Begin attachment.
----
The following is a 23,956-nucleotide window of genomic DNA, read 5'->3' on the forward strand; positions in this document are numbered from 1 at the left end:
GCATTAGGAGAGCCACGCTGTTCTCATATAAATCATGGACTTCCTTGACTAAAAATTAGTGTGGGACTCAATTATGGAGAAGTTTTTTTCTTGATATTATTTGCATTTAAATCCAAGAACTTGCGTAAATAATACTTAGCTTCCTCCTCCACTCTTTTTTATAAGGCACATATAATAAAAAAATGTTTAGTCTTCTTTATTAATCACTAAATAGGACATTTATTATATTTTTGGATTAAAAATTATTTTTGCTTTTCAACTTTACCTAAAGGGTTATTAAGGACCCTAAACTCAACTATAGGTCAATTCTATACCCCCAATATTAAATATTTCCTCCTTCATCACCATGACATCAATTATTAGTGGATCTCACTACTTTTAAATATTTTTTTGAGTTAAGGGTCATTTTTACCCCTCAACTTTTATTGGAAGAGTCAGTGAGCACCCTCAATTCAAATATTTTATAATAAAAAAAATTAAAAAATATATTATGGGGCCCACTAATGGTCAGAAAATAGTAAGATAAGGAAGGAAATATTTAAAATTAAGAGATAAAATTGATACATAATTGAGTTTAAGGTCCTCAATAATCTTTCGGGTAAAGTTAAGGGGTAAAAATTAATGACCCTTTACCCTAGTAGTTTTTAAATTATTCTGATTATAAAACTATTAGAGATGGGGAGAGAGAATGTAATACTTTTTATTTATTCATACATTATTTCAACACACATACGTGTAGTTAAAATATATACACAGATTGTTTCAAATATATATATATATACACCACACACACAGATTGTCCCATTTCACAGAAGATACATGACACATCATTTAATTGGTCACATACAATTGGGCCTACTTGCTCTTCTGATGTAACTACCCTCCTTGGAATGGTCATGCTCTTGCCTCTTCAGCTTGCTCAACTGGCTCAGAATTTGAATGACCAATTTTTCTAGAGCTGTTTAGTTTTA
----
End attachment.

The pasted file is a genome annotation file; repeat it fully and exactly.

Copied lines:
The following is a 23,956-nucleotide window of genomic DNA, read 5'->3' on the forward strand; positions in this document are numbered from 1 at the left end:
GCATTAGGAGAGCCACGCTGTTCTCATATAAATCATGGACTTCCTTGACTAAAAATTAGTGTGGGACTCAATTATGGAGAAGTTTTTTTCTTGATATTATTTGCATTTAAATCCAAGAACTTGCGTAAATAATACTTAGCTTCCTCCTCCACTCTTTTTTATAAGGCACATATAATAAAAAAATGTTTAGTCTTCTTTATTAATCACTAAATAGGACATTTATTATATTTTTGGATTAAAAATTATTTTTGCTTTTCAACTTTACCTAAAGGGTTATTAAGGACCCTAAACTCAACTATAGGTCAATTCTATACCCCCAATATTAAATATTTCCTCCTTCATCACCATGACATCAATTATTAGTGGATCTCACTACTTTTAAATATTTTTTTGAGTTAAGGGTCATTTTTACCCCTCAACTTTTATTGGAAGAGTCAGTGAGCACCCTCAATTCAAATATTTTATAATAAAAAAAATTAAAAAATATATTATGGGGCCCACTAATGGTCAGAAAATAGTAAGATAAGGAAGGAAATATTTAAAATTAAGAGATAAAATTGATACATAATTGAGTTTAAGGTCCTCAATAATCTTTCGGGTAAAGTTAAGGGGTAAAAATTAATGACCCTTTACCCTAGTAGTTTTTAAATTATTCTGATTATAAAACTATTAGAGATGGGGAGAGAGAATGTAATACTTTTTATTTATTCATACATTATTTCAACACACATACGTGTAGTTAAAATATATACACAGATTGTTTCAAATATATATATATATACACCACACACACAGATTGTCCCATTTCACAGAAGATACATGACACATCATTTAATTGGTCACATACAATTGGGCCTACTTGCTCTTCTGATGTAACTACCCTCCTTGGAATGGTCATGCTCTTGCCTCTTCAGCTTGCTCAACTGGCTCAGAATTTGAATGACCAATTTTTCTAGAGCTGTTTAGTTTTA